Flight officers were expected to have such information at their fingertips, but Loika's research had drawn a blank. "The ship is a mystery," he was forced to admit. "She's not on our latest copy of the Navy List and she isn't listed in Jane's. She might be some obsolete packet the Royal Navy chartered as an auxiliary."

Tsukanov shrugged. "We'll see what our comrades in Australia can tell us."


Fenwick was still young enough to find airship travel exciting. Even a Wollesely Class courier like their R-87 had a certain grandeur, and there was something magical about sailing through the sky like a cloud as the landscape swept past below.

Darwin was somewhat less engaging. It was an unremarkable village on the shores of the Aurfura Sea that made Cairns -- hardly a significant population center -- seem like a major metropolis. For some reason, the had a small air station with two mooring masts. This was one more station and two more masts than the signalman would have expected in such an unimportant location.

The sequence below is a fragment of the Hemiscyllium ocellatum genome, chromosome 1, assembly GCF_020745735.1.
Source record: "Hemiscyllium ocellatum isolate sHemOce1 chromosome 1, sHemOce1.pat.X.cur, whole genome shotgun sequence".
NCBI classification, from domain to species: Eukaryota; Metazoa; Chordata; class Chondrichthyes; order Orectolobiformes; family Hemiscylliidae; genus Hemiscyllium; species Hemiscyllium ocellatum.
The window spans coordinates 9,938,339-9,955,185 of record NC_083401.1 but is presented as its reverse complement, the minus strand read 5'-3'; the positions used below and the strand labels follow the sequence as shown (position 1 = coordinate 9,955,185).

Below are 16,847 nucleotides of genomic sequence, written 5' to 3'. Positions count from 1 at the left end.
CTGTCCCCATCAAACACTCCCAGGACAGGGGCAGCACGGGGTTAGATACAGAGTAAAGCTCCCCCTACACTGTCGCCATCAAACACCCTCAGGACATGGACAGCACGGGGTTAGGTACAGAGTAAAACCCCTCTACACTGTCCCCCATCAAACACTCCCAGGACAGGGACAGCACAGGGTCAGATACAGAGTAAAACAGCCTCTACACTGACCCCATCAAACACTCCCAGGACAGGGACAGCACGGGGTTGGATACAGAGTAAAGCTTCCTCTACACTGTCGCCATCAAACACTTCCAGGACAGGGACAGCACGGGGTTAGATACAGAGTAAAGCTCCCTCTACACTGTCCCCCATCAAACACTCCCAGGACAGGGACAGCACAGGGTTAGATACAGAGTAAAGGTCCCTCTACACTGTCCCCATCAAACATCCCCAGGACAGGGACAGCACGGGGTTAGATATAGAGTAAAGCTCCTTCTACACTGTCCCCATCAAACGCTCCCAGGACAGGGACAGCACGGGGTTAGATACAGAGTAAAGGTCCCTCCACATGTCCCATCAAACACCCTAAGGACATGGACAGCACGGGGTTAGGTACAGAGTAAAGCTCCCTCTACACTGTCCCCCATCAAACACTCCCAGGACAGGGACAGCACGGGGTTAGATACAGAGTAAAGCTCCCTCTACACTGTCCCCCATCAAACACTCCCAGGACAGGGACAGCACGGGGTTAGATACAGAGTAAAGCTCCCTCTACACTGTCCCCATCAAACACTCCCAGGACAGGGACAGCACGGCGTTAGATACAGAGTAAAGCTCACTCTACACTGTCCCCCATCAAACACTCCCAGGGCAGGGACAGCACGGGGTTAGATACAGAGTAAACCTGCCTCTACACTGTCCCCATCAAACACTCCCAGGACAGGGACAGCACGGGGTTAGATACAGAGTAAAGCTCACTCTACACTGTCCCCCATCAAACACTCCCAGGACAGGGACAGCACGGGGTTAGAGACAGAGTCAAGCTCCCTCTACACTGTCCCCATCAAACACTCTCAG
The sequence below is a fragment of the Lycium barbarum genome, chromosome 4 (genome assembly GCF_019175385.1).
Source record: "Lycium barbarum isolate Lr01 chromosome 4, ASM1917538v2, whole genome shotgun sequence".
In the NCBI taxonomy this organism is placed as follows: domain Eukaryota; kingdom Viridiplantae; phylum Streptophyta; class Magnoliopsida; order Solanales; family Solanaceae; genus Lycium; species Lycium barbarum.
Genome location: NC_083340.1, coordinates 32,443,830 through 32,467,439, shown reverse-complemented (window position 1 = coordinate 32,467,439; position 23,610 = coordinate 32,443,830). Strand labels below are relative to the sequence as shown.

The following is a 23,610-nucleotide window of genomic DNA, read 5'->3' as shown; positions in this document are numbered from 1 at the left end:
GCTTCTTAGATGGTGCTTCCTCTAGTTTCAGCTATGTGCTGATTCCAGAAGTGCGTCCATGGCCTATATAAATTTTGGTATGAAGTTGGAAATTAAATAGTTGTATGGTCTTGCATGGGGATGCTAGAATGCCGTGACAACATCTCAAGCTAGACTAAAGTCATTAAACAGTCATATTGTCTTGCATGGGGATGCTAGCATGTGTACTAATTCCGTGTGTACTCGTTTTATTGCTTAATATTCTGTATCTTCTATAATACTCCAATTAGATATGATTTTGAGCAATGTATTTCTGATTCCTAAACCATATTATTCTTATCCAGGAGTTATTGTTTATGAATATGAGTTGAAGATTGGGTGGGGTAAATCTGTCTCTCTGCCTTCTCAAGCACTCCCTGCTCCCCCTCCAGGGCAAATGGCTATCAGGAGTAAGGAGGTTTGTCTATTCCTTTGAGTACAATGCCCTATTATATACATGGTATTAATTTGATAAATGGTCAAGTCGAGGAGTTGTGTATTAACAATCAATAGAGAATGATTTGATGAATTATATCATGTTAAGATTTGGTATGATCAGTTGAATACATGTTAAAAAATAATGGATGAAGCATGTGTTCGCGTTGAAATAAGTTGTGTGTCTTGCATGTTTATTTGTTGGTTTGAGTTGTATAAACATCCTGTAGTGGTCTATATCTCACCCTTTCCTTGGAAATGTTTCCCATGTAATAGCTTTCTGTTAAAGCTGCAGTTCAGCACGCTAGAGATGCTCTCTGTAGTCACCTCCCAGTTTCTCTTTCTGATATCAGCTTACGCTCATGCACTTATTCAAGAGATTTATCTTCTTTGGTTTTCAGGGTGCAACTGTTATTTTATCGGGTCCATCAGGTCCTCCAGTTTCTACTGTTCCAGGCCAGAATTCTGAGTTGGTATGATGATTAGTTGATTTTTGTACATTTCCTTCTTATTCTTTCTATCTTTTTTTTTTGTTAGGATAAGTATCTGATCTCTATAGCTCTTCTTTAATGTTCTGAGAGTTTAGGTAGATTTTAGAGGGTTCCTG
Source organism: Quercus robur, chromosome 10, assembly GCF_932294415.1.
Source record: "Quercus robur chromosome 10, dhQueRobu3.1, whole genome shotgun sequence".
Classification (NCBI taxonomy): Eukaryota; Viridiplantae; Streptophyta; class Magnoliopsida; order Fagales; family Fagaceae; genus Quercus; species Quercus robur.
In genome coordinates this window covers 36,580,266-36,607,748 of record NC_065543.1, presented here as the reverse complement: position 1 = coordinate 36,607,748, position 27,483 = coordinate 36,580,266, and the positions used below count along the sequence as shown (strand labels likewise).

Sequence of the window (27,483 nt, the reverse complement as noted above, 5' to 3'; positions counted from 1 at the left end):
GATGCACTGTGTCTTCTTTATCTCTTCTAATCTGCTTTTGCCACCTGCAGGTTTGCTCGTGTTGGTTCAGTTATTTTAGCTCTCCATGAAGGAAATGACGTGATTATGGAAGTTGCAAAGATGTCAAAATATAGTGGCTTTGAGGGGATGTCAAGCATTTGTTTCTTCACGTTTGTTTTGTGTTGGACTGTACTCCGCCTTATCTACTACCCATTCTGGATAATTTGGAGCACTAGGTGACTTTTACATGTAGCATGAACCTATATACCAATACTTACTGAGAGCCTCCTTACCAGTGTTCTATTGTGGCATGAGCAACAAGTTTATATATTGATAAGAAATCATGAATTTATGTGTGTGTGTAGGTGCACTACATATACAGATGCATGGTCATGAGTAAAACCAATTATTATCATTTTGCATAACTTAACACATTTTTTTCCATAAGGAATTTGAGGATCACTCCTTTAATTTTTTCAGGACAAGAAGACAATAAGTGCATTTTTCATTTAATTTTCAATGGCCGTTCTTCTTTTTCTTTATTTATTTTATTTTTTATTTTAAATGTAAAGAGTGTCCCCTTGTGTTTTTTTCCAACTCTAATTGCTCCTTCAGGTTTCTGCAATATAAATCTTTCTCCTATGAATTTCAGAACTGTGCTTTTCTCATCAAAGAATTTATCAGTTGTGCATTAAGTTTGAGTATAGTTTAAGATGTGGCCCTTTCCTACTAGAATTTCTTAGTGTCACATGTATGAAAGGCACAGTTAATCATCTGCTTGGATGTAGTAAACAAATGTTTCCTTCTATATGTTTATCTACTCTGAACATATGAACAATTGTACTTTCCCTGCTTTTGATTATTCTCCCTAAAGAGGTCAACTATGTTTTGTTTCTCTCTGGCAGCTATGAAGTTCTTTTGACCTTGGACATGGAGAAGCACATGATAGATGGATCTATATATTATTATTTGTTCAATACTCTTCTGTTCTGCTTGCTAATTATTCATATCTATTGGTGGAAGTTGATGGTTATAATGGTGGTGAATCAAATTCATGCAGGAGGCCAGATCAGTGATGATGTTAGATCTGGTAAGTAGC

"What are our intentions, sir?" he asked Captain Michaelson as they rode the lift down to the surface.

The senior captain's expression might have been a smile, but it was dangerous to make assumptions where Michaelson was involved. "We will question the chief of police here: a fellow George Channel," he replied. "The man fancies himself a conspirator. He was funneling funds to the Japanese for their secret air station in Western Australia under the guise of building a resort and skimming some off the top to line his own pockets. He also has a long association with the British Union. Last year they persuaded the town to buy two War-surplus tanks, ostensibly for defense against a Russian invasion."

"However did they manage that?" marveled Fenwick.